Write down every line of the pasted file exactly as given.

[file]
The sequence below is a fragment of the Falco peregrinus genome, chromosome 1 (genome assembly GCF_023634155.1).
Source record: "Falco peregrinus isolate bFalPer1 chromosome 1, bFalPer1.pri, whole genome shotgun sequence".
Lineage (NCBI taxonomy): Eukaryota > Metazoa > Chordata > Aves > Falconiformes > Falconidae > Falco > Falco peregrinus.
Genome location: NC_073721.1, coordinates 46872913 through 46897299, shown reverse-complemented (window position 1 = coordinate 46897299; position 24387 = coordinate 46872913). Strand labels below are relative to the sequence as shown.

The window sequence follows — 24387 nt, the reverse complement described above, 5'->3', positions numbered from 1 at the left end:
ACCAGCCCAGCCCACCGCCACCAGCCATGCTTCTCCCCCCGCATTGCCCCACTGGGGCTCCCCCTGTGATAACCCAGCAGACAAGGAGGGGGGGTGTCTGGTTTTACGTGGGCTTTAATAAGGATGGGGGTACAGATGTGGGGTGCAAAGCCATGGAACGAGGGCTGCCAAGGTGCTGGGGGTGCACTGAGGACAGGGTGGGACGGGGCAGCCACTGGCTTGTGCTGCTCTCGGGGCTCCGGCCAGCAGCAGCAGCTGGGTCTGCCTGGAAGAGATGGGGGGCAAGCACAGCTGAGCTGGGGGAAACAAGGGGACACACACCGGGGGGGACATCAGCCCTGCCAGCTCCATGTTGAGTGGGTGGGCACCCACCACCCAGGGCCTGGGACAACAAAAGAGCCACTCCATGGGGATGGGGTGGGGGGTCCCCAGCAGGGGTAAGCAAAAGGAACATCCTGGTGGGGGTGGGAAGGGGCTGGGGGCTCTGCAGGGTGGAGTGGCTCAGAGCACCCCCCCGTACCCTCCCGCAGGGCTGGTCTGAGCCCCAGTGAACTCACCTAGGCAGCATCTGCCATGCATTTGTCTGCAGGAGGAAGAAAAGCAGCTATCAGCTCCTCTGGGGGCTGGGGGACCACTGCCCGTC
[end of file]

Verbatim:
The sequence below is a fragment of the Falco peregrinus genome, chromosome 1 (genome assembly GCF_023634155.1).
Source record: "Falco peregrinus isolate bFalPer1 chromosome 1, bFalPer1.pri, whole genome shotgun sequence".
Lineage (NCBI taxonomy): Eukaryota > Metazoa > Chordata > Aves > Falconiformes > Falconidae > Falco > Falco peregrinus.
Genome location: NC_073721.1, coordinates 46872913 through 46897299, shown reverse-complemented (window position 1 = coordinate 46897299; position 24387 = coordinate 46872913). Strand labels below are relative to the sequence as shown.

The window sequence follows — 24387 nt, the reverse complement described above, 5'->3', positions numbered from 1 at the left end:
ACCAGCCCAGCCCACCGCCACCAGCCATGCTTCTCCCCCCGCATTGCCCCACTGGGGCTCCCCCTGTGATAACCCAGCAGACAAGGAGGGGGGGTGTCTGGTTTTACGTGGGCTTTAATAAGGATGGGGGTACAGATGTGGGGTGCAAAGCCATGGAACGAGGGCTGCCAAGGTGCTGGGGGTGCACTGAGGACAGGGTGGGACGGGGCAGCCACTGGCTTGTGCTGCTCTCGGGGCTCCGGCCAGCAGCAGCAGCTGGGTCTGCCTGGAAGAGATGGGGGGCAAGCACAGCTGAGCTGGGGGAAACAAGGGGACACACACCGGGGGGGACATCAGCCCTGCCAGCTCCATGTTGAGTGGGTGGGCACCCACCACCCAGGGCCTGGGACAACAAAAGAGCCACTCCATGGGGATGGGGTGGGGGGTCCCCAGCAGGGGTAAGCAAAAGGAACATCCTGGTGGGGGTGGGAAGGGGCTGGGGGCTCTGCAGGGTGGAGTGGCTCAGAGCACCCCCCCGTACCCTCCCGCAGGGCTGGTCTGAGCCCCAGTGAACTCACCTAGGCAGCATCTGCCATGCATTTGTCTGCAGGAGGAAGAAAAGCAGCTATCAGCTCCTCTGGGGGCTGGGGGACCACTGCCCGTC